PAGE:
He walks that statement back a little bit later, saying that “didn’t work” was too strong a dismissal of that conversation. But the issue remains . . . what makes one an expert? And what role should an expert play in a policy discussion?

I would argue that experience makes one an expert, but that the expertise is often more limited than those experts would like to admit. For example, on issues of obesity, an obese person is certainly an expert in what it is like to be obese, and a particularly self-aware obese person is probably an expert in some of the causes of obesity. Having lived the life of an obese person, they can speak with authority on what’s that like.

But an expert on being obese does not necessarily make one an expert on the health effects of obesity. Even an obese person who has experienced some of those negative effects might not be an expert, because the causes of obesity-related health problems are not necessarily something you can learn through experience. That requires a level of expertise not just with specific symptoms or effect, but with bodily interactions that cannot be learned through experience. When discussing health effects of obesity, an obesity doctor is more likely to be able to speak with authority than an obese person.

So the weight one gives an expert should really be a function of (a) how credible that expertise is and (b) the relevance of that expertise to the issue at hand. Taking the SF Happy Meal as an example, I would defer to a pediatric endocrinologist on the issue of whether Happy Meals make kids fat, or whether obesity in children is really something we need to be worried about. But I would be skeptical if that same pediatrician claimed to have the perfect policy solution, because that is starting to move outside a doctor’s area of expertise. The policy solution may indeed be perfect, but the doctor is going to have to spend a lot more time justifying that assertion than he or she would have to spend justifying a claim that childhood obesity puts children at risk for other adverse health effects later on in life.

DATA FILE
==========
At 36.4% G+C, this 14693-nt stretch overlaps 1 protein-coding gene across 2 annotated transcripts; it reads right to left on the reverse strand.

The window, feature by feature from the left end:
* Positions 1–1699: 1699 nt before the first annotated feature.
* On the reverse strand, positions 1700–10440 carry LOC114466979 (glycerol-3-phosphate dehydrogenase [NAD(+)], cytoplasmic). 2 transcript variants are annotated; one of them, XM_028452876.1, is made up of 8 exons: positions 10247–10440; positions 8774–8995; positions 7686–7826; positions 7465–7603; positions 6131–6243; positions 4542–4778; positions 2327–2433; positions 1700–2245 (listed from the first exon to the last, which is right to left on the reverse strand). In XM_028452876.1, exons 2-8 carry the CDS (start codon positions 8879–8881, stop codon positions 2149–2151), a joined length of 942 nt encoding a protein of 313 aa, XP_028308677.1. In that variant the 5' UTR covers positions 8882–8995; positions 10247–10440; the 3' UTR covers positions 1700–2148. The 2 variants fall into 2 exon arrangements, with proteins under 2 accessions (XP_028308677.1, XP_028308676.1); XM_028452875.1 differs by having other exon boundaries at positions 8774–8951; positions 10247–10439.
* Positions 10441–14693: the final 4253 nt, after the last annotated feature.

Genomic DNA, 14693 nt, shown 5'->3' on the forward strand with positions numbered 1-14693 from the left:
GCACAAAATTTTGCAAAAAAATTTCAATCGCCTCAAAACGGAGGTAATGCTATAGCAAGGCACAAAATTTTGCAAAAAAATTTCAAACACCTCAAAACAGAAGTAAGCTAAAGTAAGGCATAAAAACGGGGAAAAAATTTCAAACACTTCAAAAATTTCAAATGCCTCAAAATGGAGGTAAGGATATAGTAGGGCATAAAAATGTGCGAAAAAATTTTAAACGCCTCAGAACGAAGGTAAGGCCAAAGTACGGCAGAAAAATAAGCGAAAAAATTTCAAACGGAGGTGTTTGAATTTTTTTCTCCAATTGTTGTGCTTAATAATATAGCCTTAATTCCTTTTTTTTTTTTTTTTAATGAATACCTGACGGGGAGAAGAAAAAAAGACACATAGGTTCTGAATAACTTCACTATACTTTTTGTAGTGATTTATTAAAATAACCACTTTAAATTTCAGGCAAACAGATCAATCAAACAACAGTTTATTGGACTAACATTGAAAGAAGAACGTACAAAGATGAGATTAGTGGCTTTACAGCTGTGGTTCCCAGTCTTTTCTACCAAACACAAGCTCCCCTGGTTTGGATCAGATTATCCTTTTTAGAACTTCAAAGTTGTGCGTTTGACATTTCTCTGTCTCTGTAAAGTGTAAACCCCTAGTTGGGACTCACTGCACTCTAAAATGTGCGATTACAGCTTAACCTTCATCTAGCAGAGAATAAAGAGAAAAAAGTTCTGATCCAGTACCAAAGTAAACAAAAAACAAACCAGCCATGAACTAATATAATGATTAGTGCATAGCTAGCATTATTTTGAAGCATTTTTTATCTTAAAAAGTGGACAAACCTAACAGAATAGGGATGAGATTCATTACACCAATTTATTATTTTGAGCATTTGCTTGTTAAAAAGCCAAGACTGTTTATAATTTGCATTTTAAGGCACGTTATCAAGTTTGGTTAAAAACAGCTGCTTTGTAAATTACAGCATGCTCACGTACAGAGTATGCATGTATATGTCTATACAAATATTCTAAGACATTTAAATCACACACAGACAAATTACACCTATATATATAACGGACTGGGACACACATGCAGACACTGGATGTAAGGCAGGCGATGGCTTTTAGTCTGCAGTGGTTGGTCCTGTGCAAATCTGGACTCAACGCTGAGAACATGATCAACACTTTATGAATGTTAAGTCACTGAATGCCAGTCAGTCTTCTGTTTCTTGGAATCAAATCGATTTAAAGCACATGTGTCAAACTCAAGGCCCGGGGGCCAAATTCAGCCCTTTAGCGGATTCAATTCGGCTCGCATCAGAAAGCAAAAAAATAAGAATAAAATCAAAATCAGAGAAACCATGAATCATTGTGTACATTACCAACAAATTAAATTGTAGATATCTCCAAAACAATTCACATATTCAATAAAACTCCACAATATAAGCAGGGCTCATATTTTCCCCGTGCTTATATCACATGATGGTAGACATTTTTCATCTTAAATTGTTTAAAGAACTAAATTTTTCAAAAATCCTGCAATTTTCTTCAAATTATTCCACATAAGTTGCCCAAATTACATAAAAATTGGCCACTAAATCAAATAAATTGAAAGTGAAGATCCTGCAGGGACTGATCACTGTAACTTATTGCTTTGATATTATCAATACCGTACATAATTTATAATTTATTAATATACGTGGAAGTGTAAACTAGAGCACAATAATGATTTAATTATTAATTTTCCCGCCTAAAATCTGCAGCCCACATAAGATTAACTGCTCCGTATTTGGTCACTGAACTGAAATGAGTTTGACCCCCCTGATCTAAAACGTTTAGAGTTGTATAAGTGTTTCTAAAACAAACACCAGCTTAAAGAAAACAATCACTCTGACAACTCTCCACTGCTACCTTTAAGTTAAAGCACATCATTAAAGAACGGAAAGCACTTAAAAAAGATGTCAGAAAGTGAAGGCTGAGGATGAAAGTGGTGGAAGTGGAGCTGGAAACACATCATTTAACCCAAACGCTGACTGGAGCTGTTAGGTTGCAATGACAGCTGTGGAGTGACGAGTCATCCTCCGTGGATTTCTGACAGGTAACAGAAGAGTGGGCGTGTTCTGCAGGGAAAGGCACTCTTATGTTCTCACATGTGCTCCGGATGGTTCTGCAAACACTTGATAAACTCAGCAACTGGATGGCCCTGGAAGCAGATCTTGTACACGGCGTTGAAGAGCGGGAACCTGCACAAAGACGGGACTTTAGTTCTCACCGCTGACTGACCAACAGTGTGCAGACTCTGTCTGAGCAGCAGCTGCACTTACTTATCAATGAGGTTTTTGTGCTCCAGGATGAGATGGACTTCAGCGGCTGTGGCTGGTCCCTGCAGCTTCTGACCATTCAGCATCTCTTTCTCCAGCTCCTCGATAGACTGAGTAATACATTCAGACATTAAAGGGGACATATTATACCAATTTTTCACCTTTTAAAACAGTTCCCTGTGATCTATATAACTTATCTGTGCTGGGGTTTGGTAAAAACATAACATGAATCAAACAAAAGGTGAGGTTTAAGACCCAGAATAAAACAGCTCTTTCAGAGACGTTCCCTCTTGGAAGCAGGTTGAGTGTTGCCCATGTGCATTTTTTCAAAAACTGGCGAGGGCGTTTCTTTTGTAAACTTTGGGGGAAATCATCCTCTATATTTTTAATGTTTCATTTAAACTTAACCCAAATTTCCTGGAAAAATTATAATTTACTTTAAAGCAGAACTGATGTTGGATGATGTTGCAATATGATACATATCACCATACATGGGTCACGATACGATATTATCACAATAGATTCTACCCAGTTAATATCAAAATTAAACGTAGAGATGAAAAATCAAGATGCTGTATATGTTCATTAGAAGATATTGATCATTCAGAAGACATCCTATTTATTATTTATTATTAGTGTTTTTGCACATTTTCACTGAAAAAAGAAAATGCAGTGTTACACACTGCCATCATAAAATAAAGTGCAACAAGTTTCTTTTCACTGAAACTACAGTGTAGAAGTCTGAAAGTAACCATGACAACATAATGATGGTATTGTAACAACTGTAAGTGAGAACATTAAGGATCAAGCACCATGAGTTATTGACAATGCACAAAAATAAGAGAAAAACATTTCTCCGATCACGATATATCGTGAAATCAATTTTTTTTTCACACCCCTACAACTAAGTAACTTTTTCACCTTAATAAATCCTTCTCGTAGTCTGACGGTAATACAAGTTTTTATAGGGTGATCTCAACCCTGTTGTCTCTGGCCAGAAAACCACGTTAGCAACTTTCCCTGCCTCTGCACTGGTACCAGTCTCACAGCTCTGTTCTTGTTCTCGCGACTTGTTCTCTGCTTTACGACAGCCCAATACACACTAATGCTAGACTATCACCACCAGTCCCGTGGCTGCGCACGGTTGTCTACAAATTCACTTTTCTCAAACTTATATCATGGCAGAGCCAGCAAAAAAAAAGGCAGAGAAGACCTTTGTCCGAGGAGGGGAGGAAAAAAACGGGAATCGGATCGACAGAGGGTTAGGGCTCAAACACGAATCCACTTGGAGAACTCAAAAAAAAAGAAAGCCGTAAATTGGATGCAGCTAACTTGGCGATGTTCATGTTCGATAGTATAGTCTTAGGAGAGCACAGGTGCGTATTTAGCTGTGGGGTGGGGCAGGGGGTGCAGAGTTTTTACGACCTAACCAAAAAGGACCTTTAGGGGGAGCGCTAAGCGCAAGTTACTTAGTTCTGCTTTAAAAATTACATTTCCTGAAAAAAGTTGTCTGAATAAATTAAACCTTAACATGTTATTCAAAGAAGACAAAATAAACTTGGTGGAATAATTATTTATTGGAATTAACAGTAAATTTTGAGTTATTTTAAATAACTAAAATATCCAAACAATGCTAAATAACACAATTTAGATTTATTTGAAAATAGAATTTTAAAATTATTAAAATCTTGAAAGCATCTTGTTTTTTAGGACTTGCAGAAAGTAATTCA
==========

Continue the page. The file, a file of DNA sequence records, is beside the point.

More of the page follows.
I guess what it boils down to is the idea that expertise is just one more data point to take into account when assessing someone’s logic; it is by no means a free pass to have your words taken at face value, nor is it (as some climate skeptics would have us believe) totally irrelevant. It gives the statements that you make within your given area of expertise more weight, but does not allow you to speak authoritatively on every single subtlety that is even tangentially related, nor does being an expert insulate your claims from scrutiny.

So when I see people complaining about the SF “Happy Meal ban”, bemoaning the socialist takeover of our food choices, I wonder if they have any real idea about the long-term effects of childhood obesity. When I see James Fallows write an article that reads like expertise but ignores data to make a point, I re-examine all of his assertions with a more careful eye. And when I see Coates initiate an interesting discussion about the nature of expertise and its necessity or irrelevance in analyzing issues, I am happy that there is an expert* in thinking through tough issues thinking through the tough issue of expertise.

*An expertise I afford to him based on his extensive and documented thinking through of tough issues, conditional (of course) on continued demonstration of the same.